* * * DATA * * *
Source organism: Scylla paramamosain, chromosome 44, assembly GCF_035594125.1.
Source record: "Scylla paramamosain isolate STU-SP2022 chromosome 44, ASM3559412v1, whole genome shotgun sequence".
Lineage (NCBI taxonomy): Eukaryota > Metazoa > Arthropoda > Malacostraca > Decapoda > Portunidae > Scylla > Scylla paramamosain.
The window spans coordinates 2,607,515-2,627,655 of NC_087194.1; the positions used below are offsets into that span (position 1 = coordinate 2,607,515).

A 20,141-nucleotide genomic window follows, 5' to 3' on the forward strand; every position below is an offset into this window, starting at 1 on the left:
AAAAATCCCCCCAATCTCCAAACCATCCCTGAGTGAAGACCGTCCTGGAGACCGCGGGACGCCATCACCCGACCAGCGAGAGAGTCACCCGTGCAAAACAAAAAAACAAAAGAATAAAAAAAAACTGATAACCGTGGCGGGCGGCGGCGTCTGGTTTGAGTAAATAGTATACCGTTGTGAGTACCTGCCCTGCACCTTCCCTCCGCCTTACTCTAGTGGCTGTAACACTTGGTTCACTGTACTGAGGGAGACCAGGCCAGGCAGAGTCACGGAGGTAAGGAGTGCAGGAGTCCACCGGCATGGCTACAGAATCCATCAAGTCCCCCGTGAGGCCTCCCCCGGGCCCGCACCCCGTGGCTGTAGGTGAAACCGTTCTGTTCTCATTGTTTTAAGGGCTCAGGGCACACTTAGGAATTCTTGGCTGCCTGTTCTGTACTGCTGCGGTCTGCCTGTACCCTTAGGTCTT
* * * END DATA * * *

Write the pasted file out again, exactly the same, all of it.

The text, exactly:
Source organism: Scylla paramamosain, chromosome 44, assembly GCF_035594125.1.
Source record: "Scylla paramamosain isolate STU-SP2022 chromosome 44, ASM3559412v1, whole genome shotgun sequence".
Lineage (NCBI taxonomy): Eukaryota > Metazoa > Arthropoda > Malacostraca > Decapoda > Portunidae > Scylla > Scylla paramamosain.
The window spans coordinates 2,607,515-2,627,655 of NC_087194.1; the positions used below are offsets into that span (position 1 = coordinate 2,607,515).

A 20,141-nucleotide genomic window follows, 5' to 3' on the forward strand; every position below is an offset into this window, starting at 1 on the left:
AAAAATCCCCCCAATCTCCAAACCATCCCTGAGTGAAGACCGTCCTGGAGACCGCGGGACGCCATCACCCGACCAGCGAGAGAGTCACCCGTGCAAAACAAAAAAACAAAAGAATAAAAAAAAACTGATAACCGTGGCGGGCGGCGGCGTCTGGTTTGAGTAAATAGTATACCGTTGTGAGTACCTGCCCTGCACCTTCCCTCCGCCTTACTCTAGTGGCTGTAACACTTGGTTCACTGTACTGAGGGAGACCAGGCCAGGCAGAGTCACGGAGGTAAGGAGTGCAGGAGTCCACCGGCATGGCTACAGAATCCATCAAGTCCCCCGTGAGGCCTCCCCCGGGCCCGCACCCCGTGGCTGTAGGTGAAACCGTTCTGTTCTCATTGTTTTAAGGGCTCAGGGCACACTTAGGAATTCTTGGCTGCCTGTTCTGTACTGCTGCGGTCTGCCTGTACCCTTAGGTCTT